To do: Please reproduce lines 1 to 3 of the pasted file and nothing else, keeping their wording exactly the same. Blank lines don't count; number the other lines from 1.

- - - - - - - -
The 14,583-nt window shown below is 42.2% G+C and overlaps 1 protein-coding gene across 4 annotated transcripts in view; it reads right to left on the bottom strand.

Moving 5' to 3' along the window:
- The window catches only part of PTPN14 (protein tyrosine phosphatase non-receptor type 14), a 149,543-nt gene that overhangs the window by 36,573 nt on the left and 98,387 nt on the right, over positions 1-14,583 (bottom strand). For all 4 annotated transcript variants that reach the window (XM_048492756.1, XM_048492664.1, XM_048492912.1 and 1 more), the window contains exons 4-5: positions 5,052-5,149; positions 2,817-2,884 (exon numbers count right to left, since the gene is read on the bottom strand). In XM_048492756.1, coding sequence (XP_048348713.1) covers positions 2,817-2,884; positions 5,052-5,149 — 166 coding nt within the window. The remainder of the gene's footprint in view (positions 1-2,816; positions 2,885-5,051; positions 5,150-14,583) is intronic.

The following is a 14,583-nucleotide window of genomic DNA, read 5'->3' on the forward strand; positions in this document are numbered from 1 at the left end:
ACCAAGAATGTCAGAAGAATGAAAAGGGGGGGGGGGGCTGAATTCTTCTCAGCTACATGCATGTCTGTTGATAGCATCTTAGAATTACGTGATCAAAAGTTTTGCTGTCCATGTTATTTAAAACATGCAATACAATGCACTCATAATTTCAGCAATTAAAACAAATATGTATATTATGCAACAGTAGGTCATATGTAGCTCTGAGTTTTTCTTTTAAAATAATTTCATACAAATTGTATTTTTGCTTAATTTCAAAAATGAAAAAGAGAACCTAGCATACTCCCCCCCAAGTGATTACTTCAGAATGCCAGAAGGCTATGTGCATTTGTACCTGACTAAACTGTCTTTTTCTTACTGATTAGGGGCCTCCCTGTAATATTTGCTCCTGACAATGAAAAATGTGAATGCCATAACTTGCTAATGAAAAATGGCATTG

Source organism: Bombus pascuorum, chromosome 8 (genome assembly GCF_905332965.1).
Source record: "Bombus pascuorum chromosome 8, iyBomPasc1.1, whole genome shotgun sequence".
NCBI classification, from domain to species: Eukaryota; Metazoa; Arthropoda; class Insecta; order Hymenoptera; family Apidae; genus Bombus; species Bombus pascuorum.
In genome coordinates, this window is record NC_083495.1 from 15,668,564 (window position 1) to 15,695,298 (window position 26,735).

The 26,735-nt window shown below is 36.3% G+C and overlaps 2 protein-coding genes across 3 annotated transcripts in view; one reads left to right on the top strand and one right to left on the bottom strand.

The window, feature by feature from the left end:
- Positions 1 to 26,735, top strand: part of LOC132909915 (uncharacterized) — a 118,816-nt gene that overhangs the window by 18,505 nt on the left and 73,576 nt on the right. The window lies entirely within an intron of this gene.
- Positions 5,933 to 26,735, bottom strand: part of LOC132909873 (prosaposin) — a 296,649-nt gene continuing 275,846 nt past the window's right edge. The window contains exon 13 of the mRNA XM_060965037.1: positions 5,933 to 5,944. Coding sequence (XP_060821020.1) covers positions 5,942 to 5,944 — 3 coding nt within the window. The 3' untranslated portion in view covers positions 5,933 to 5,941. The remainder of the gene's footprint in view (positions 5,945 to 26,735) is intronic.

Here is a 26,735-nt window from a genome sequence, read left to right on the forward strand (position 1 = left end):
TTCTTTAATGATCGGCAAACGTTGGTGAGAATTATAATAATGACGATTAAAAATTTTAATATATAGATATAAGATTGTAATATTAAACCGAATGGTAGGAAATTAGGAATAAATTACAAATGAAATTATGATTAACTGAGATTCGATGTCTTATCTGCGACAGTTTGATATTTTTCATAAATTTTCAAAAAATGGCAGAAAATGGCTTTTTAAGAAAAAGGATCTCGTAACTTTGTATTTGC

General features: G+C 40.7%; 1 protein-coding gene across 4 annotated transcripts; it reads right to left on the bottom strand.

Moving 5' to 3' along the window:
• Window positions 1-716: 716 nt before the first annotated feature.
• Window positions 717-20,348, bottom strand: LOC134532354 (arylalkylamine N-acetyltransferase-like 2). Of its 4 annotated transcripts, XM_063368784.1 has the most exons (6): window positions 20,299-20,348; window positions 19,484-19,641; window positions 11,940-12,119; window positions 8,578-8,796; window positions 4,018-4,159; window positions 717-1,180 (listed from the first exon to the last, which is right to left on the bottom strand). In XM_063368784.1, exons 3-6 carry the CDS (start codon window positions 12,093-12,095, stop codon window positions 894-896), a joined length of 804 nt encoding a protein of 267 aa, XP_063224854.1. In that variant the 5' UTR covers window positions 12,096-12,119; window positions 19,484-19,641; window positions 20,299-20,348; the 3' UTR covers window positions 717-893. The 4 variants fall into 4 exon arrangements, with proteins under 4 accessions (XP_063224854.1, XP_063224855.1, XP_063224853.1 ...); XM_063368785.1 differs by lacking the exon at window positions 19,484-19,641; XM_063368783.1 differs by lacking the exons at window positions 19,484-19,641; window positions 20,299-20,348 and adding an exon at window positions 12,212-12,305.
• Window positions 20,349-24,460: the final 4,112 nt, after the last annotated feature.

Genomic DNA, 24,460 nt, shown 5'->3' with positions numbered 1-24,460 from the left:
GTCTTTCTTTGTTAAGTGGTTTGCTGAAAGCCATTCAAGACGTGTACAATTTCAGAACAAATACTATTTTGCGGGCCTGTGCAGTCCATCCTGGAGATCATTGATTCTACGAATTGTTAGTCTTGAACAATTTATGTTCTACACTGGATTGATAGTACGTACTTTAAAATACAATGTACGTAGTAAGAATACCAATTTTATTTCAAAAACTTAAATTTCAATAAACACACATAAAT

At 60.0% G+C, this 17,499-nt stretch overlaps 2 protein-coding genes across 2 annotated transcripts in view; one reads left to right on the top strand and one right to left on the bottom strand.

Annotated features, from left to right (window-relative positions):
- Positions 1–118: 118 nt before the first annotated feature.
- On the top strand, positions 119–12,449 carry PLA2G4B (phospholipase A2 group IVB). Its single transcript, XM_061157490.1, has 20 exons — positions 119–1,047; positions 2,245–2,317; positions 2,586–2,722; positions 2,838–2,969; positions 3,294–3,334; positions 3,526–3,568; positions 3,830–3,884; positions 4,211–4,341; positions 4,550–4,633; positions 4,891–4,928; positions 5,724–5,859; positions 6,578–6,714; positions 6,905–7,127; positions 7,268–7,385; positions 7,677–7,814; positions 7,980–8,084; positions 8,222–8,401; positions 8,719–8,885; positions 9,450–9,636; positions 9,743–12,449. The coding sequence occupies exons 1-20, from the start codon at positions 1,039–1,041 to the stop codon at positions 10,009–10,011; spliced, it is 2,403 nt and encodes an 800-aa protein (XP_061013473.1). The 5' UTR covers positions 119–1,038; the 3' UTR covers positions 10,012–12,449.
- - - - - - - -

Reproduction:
The 14,583-nt window shown below is 42.2% G+C and overlaps 1 protein-coding gene across 4 annotated transcripts in view; it reads right to left on the bottom strand.

Moving 5' to 3' along the window:
- The window catches only part of PTPN14 (protein tyrosine phosphatase non-receptor type 14), a 149,543-nt gene that overhangs the window by 36,573 nt on the left and 98,387 nt on the right, over positions 1-14,583 (bottom strand). For all 4 annotated transcript variants that reach the window (XM_048492756.1, XM_048492664.1, XM_048492912.1 and 1 more), the window contains exons 4-5: positions 5,052-5,149; positions 2,817-2,884 (exon numbers count right to left, since the gene is read on the bottom strand). In XM_048492756.1, coding sequence (XP_048348713.1) covers positions 2,817-2,884; positions 5,052-5,149 — 166 coding nt within the window. The remainder of the gene's footprint in view (positions 1-2,816; positions 2,885-5,051; positions 5,150-14,583) is intronic.